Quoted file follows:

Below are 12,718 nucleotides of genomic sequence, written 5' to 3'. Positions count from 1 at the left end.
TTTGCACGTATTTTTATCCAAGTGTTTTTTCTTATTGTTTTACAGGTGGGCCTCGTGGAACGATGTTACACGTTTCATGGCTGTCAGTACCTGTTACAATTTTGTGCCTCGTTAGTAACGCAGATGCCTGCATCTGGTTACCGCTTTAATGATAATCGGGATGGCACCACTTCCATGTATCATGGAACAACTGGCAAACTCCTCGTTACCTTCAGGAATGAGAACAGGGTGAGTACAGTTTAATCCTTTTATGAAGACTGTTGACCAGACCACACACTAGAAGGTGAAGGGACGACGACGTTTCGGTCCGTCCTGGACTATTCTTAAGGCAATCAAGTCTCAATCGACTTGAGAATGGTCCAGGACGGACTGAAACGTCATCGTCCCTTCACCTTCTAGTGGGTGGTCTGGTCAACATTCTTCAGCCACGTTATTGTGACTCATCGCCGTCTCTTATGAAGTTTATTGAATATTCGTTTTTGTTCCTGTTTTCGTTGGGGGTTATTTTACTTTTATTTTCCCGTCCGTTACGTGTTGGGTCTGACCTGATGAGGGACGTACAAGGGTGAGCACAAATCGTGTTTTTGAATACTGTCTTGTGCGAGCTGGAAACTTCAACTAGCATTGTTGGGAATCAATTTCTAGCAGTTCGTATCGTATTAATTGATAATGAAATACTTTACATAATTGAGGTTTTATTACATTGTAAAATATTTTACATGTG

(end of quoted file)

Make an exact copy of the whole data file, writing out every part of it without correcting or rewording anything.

Below are 12,718 nucleotides of genomic sequence, written 5' to 3'. Positions count from 1 at the left end.
TTTGCACGTATTTTTATCCAAGTGTTTTTTCTTATTGTTTTACAGGTGGGCCTCGTGGAACGATGTTACACGTTTCATGGCTGTCAGTACCTGTTACAATTTTGTGCCTCGTTAGTAACGCAGATGCCTGCATCTGGTTACCGCTTTAATGATAATCGGGATGGCACCACTTCCATGTATCATGGAACAACTGGCAAACTCCTCGTTACCTTCAGGAATGAGAACAGGGTGAGTACAGTTTAATCCTTTTATGAAGACTGTTGACCAGACCACACACTAGAAGGTGAAGGGACGACGACGTTTCGGTCCGTCCTGGACTATTCTTAAGGCAATCAAGTCTCAATCGACTTGAGAATGGTCCAGGACGGACTGAAACGTCATCGTCCCTTCACCTTCTAGTGGGTGGTCTGGTCAACATTCTTCAGCCACGTTATTGTGACTCATCGCCGTCTCTTATGAAGTTTATTGAATATTCGTTTTTGTTCCTGTTTTCGTTGGGGGTTATTTTACTTTTATTTTCCCGTCCGTTACGTGTTGGGTCTGACCTGATGAGGGACGTACAAGGGTGAGCACAAATCGTGTTTTTGAATACTGTCTTGTGCGAGCTGGAAACTTCAACTAGCATTGTTGGGAATCAATTTCTAGCAGTTCGTATCGTATTAATTGATAATGAAATACTTTACATAATTGAGGTTTTATTACATTGTAAAATATTTTACATGTG